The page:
Beaches are a public resource held in the public trust. Beaches provide affordable recreational access available to everyone. As human activities and development in coastal areas increase, preservation of these areas becomes more important. Increasingly, coastal development poses a threat to our naturally dynamic shoreline.
Protecting development has become a priority over protecting the shoreline and beaches and Surfrider is concerned about that. Preservation and restoration of Wisconsin’s natural beaches and nearshore environment is important. The goal is preservation of Wisconsin’s remaining natural coastline and restoration of the coast to its natural, unarmored state.
The Beaches Environmental Assessment and Coastal Health (BEACH) Act was signed into federal law on October 10, 2000, amending the Clean Water Act (CWA). The BEACH Act addressed pathogens and pathogen indicators in coastal recreation waters.
The BEACH Act is responsible for vast improvements in beach monitoring programs across the country. Prior to the passage of the BEACH Act, states such as Washington, Oregon, and Wisconsin did not even have state-coordinated beach monitoring programs. Other states improved their already-established monitoring programs with the new federal funding by adding beaches and sampling more frequently. The BEACH Act set national water quality monitoring and reporting standards, creating a uniformity throughout the nation that did not exist prior to its passage.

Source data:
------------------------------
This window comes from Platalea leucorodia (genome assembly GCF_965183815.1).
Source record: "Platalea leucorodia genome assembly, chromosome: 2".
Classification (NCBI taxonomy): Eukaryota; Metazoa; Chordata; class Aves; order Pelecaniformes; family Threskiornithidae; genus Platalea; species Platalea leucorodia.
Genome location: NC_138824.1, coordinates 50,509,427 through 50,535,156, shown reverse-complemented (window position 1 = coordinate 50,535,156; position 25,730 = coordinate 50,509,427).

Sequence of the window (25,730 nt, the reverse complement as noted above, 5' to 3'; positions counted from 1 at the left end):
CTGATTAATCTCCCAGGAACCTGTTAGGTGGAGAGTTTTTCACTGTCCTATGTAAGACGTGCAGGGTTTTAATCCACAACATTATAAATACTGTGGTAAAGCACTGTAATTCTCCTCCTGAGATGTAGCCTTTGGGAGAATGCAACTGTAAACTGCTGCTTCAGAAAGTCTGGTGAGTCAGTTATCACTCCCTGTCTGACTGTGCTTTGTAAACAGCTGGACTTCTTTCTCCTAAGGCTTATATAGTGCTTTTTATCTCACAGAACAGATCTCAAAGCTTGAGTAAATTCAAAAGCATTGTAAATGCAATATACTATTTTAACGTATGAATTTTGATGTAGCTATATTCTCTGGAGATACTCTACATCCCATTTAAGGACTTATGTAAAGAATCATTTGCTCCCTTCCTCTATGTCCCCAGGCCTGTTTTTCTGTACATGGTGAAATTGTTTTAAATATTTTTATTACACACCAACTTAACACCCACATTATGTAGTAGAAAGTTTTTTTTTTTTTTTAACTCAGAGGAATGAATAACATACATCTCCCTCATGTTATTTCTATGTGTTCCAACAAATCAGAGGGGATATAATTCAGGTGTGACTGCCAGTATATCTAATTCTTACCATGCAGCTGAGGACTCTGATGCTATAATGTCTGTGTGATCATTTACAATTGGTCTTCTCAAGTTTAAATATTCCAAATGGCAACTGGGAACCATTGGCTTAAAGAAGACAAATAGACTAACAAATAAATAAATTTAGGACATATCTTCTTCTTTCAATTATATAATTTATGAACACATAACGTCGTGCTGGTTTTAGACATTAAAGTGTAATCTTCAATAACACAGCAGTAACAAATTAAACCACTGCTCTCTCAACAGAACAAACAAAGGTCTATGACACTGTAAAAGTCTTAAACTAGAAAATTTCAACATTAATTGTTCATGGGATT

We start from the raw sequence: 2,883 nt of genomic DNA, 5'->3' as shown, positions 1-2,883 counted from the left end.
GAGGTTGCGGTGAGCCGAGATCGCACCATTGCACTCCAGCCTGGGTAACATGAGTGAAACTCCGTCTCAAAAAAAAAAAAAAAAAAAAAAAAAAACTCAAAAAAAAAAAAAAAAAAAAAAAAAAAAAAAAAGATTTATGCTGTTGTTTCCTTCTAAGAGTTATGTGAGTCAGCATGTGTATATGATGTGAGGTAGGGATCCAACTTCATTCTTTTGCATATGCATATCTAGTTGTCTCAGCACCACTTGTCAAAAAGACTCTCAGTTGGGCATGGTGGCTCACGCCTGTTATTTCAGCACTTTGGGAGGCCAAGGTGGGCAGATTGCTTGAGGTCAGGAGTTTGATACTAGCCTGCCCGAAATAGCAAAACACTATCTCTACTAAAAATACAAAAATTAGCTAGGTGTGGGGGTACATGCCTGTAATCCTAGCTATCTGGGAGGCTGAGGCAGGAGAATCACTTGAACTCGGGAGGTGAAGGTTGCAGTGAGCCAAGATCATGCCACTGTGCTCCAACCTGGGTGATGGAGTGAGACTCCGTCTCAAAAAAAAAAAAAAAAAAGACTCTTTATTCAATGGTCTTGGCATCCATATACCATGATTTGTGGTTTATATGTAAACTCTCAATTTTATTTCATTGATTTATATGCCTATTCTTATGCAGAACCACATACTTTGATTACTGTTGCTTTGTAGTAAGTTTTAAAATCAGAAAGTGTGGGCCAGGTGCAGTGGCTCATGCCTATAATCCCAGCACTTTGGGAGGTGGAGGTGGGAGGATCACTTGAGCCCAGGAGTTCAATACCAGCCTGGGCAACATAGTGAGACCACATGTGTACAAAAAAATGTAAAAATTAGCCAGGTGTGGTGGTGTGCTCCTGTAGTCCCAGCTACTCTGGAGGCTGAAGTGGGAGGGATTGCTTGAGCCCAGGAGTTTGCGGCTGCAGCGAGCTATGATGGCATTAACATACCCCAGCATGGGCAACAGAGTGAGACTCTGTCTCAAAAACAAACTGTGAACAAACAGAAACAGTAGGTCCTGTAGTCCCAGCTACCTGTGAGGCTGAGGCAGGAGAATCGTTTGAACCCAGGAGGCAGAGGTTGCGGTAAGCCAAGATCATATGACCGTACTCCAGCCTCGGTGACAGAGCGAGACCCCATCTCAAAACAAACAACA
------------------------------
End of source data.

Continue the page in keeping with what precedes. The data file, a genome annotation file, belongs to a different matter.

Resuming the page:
Find more information on Wisconsin Beach Access here!
Furthermore, a great online coastal access resource in Wisconsin is the University of Wisconsin Sea Grant’s Wisconsin Coastal Guide. From this site you can see a map of any of Wisconsin’s beaches as well as a 360-degree panorama for many locations.
As part of establishing a comprehensive beach monitoring program, Wisconsin Department of Natural Resources hired field staff who drove the entire coast of Lake Michigan and Lake Superior searching for and visiting beaches. They identified 173 public beaches along the two lakes, and staff literally walked the coast using global positioning system (GPS) and geographic information system (GIS) technologies to geo-locate each beach.